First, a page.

Driving too fast was dangerous, politically incorrect, and he loved it. Nothing else so well shook out the mental and physical kinks of a week at the office. This was his Sunday morning ritual, his obeisance at the Altar of the great God Speed -- a couple of hours up and down the mountain roads leading away from his town. Depending on the season, the road usually offered little traffic but a lot of serendipitous surprises: patches of fog around a corner, a hawk or eagle eyeballing him as it worked the thermals up the mountain side, once in a while a mountain goat or some other hardy mammal that survived this high up.
His chariot was an old Porsche 911 Turbo he'd inherited from his father, the only valuable thing dear Dad had left him. He'd kept it up, paying those insanely expensive Germanic mechanics who'd probably renounced law or medicine so they could make some serious dollars tweaking speed wagons like his.
The trick to piloting a rear-wheel-drive car like this was simple but not easy. Any modern car canbe driven fast without coming to grief, up to 8/10ths its limits or so. Good tires, good roads, and an ounce of common sense would nearly always save you. But to junk common sense and get that last tenth or two out of the car meant learning to work with weight transfers and ctonact patches -- your tires. A tire sticks better the more it's loaded. Accelerate hard, and as the nose lifts, the rear hunkers down, and the tires at the back suck up the road (which is why it's self-defeating to take a front-driver to the dra races). Braking loads the fronts; turning hard loads the outside wheels. Really fancy drivers, like those insane European rally guys, mimic motorcyclists by counter-steering -- turning the wheel to the outside of the curve for a moment to load up the inside tires, and then back into the curve with a vengeance, which starts a nice four-wheel drift.
So, on a day like today, when the car was in tune, he hadn't smoked the rear tires bald yet, and he was alert, he danced with the road and velocity. Hit the brakes hard at the right instant before a corner. Start the front wheels turning into the curve while they're still carrying most of the car's weigh and you "rail" the brakes slightly. Get back on the accelerator right at the apex of the curve, and now the rear wheels drive you out of the corner as the fronts return to straight ahead. Of course, with a turbo motor like the over-stressed beast at the back of this Porsche, there is a second or two of delay while the turbos spool up and start to compressair again. So you actually want to get on the throttle a moment before the apex.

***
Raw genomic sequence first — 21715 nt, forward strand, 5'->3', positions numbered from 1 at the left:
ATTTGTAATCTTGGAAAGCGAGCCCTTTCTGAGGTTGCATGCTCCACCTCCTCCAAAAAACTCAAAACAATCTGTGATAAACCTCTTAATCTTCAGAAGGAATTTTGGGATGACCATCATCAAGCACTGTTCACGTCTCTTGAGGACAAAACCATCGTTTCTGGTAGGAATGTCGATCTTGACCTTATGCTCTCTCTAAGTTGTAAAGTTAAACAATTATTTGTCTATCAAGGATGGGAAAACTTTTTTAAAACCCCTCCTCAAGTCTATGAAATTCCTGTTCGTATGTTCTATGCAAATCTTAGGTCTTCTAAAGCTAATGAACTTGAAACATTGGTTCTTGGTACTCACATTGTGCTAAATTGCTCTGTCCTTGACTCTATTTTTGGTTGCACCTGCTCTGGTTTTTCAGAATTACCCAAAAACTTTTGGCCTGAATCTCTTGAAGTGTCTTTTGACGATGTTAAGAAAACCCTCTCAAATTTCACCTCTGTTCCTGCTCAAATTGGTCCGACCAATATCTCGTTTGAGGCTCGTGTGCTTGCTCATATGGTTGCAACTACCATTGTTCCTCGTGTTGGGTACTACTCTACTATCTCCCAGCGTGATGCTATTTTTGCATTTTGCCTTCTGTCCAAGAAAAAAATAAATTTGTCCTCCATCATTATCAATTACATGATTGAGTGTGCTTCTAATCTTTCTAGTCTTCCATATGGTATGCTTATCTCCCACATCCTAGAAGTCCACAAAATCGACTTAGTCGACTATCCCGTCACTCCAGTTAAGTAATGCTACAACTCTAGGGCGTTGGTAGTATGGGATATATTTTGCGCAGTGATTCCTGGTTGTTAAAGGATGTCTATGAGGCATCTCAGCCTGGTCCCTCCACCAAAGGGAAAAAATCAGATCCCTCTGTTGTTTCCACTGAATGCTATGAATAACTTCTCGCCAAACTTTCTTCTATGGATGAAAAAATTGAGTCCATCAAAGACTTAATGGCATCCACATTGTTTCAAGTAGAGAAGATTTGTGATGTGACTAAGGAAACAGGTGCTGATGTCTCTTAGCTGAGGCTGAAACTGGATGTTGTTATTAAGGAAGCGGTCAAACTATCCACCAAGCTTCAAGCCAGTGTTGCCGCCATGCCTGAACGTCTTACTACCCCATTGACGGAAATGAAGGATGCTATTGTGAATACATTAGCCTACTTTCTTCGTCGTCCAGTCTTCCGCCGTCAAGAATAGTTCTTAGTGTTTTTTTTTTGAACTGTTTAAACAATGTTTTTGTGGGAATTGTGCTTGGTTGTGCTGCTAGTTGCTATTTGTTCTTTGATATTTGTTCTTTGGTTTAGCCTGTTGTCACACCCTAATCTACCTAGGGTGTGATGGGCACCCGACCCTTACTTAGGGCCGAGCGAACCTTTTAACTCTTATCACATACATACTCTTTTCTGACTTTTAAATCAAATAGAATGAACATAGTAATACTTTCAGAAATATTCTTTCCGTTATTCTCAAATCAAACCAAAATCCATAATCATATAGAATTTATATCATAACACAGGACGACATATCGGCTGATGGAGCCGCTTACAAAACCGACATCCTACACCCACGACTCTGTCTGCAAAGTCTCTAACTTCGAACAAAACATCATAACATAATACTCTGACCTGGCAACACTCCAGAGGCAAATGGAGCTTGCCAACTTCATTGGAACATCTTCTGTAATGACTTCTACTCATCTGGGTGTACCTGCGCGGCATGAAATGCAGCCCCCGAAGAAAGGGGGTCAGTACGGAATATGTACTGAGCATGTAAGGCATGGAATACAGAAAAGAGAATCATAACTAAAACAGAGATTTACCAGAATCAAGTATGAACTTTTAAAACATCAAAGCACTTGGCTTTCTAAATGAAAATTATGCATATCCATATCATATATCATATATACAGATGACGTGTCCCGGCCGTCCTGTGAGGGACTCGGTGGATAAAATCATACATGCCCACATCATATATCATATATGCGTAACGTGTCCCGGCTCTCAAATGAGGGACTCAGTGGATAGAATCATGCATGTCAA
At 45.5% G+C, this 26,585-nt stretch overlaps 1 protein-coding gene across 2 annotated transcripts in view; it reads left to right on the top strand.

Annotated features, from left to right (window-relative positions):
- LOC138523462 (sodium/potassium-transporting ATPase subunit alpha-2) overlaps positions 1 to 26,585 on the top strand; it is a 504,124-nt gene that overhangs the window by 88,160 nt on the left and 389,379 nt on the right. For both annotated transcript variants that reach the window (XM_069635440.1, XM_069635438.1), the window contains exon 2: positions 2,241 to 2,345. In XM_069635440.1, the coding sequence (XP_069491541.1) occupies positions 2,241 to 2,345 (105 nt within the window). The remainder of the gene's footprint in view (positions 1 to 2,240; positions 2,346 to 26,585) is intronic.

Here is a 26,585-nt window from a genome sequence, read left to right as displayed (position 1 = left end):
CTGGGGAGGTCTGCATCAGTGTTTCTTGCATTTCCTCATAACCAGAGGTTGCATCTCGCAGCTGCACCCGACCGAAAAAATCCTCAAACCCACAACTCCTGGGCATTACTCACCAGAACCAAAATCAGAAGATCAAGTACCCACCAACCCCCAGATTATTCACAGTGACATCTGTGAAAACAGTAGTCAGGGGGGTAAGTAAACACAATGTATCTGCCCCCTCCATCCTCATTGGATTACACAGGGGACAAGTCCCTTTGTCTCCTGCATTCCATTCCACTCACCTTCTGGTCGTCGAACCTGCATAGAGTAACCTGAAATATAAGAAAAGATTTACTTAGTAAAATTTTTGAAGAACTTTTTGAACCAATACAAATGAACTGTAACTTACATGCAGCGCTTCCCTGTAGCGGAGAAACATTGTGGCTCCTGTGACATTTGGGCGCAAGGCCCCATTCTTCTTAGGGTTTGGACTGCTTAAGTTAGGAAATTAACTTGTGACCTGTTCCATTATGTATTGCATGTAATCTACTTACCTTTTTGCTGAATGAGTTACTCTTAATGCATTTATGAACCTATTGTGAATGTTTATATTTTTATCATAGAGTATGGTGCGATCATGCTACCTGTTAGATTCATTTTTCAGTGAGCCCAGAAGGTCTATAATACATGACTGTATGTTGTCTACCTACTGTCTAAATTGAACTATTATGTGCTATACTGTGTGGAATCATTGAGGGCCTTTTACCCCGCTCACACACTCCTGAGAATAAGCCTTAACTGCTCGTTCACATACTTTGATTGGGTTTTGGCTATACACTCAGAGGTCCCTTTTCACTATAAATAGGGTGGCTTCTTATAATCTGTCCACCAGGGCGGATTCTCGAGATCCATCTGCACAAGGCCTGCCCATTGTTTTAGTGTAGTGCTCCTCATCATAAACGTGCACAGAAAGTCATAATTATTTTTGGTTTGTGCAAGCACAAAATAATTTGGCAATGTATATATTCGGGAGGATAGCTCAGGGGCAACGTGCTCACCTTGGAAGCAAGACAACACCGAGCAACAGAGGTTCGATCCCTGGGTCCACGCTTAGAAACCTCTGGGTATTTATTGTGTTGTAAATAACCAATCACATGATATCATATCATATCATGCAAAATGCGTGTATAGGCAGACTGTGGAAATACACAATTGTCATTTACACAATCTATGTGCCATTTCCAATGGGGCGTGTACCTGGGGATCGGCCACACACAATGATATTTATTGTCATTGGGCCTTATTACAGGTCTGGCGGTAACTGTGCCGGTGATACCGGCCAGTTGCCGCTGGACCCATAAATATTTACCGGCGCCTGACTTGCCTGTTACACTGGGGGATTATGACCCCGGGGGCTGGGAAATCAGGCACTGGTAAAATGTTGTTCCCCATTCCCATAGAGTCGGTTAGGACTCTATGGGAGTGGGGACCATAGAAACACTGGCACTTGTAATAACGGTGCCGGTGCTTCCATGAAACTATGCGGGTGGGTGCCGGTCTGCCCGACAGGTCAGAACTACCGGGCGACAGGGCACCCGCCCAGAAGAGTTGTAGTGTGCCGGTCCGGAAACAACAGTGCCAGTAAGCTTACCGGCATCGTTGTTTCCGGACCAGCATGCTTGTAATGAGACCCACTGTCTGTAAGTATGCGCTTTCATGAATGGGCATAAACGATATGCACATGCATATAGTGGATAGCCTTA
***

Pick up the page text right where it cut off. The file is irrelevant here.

With everything timed right, and no surprises, you'd get a delicious little rear-end slide bringing the tail around as you came out of the curve. And then hang on as the power peak moved your eyeballs back in your skull. Revel in the feeling that you had stretched both the car and your own limits to the utmost.
He had the MP3 player blasting something appropriate, probably "Layla" but he was trying to focus on driving, and anyway the music was barely audible over the screaming tires and the Porsche's mechanical wail. Powered out of a lef -hander (always a little braver on the ones that turned away from the mountain side, because a slip wouldn't send him over the edge). Ran up the revs for a wonderful ten seconds, then back on the brakes for the right-hander that curved around the mountain. The sunlight breaking off a stream across the valley flashed his eyes for a moment, but he was still good. Decided to go for it and mashed the throttle an instant before the curve started to open it up, and shit... there was a pool of oil mixed with clean-up gravel right in his path.
This is unfair, he told himself as he tried to finesse past the spill in the other lane, but his car was already sliding. He was into the black gravelly goo and onto the guardrail before he could react.
For some reason the words to another old rock song ran through his brain: Fflying on the ground is wrong." The guardrail held for a moment, but then the poles holding it wrenched out of the earth, and he was over, and into the air, the Porsche oddly quiet as it arced into the sunlight. As the car revolved a rain of coins and pens from the floor showered past him.
What struck him in his last few seconds in this world, as well as the fear, was a strange feeling of freedom. He'd done this himself, in a moment of happiness -- not planning to die at all (well, maybe a little), and now he was committed. He closed his eyes.
copyright 2009 John Oughton
Causes John Oughton Supports
PEN International, Amnesty International, League of Canadian Poets, POR AMOR, Greenpeace